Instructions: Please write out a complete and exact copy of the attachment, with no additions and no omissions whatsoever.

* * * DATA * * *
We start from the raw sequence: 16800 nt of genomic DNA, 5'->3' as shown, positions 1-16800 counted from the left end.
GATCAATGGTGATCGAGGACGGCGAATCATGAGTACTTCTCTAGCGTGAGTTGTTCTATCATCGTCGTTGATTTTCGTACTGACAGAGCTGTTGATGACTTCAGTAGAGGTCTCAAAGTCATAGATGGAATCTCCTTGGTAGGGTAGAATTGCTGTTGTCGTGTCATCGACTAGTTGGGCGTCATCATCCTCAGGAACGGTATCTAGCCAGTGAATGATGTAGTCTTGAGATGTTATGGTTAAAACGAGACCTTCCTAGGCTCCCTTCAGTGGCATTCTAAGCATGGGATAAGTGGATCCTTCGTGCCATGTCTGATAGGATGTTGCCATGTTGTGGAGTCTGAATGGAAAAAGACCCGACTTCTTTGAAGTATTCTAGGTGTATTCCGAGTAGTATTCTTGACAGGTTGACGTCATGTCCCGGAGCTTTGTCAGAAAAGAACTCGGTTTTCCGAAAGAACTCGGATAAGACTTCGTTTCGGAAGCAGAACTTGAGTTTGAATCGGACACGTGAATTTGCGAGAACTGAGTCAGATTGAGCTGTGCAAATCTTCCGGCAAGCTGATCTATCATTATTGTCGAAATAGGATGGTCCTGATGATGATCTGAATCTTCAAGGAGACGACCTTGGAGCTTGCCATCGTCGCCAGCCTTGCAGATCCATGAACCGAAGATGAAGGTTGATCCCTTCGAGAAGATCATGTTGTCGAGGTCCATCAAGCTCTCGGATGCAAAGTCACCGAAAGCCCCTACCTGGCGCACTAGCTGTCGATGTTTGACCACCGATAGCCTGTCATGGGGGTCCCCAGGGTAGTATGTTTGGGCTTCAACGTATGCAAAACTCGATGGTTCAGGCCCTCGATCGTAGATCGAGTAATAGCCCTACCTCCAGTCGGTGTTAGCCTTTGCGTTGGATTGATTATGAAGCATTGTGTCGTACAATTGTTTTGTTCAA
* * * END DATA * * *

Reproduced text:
We start from the raw sequence: 16800 nt of genomic DNA, 5'->3' as shown, positions 1-16800 counted from the left end.
GATCAATGGTGATCGAGGACGGCGAATCATGAGTACTTCTCTAGCGTGAGTTGTTCTATCATCGTCGTTGATTTTCGTACTGACAGAGCTGTTGATGACTTCAGTAGAGGTCTCAAAGTCATAGATGGAATCTCCTTGGTAGGGTAGAATTGCTGTTGTCGTGTCATCGACTAGTTGGGCGTCATCATCCTCAGGAACGGTATCTAGCCAGTGAATGATGTAGTCTTGAGATGTTATGGTTAAAACGAGACCTTCCTAGGCTCCCTTCAGTGGCATTCTAAGCATGGGATAAGTGGATCCTTCGTGCCATGTCTGATAGGATGTTGCCATGTTGTGGAGTCTGAATGGAAAAAGACCCGACTTCTTTGAAGTATTCTAGGTGTATTCCGAGTAGTATTCTTGACAGGTTGACGTCATGTCCCGGAGCTTTGTCAGAAAAGAACTCGGTTTTCCGAAAGAACTCGGATAAGACTTCGTTTCGGAAGCAGAACTTGAGTTTGAATCGGACACGTGAATTTGCGAGAACTGAGTCAGATTGAGCTGTGCAAATCTTCCGGCAAGCTGATCTATCATTATTGTCGAAATAGGATGGTCCTGATGATGATCTGAATCTTCAAGGAGACGACCTTGGAGCTTGCCATCGTCGCCAGCCTTGCAGATCCATGAACCGAAGATGAAGGTTGATCCCTTCGAGAAGATCATGTTGTCGAGGTCCATCAAGCTCTCGGATGCAAAGTCACCGAAAGCCCCTACCTGGCGCACTAGCTGTCGATGTTTGACCACCGATAGCCTGTCATGGGGGTCCCCAGGGTAGTATGTTTGGGCTTCAACGTATGCAAAACTCGATGGTTCAGGCCCTCGATCGTAGATCGAGTAATAGCCCTACCTCCAGTCGGTGTTAGCCTTTGCGTTGGATTGATTATGAAGCATTGTGTCGTACAATTGTTTTGTTCAA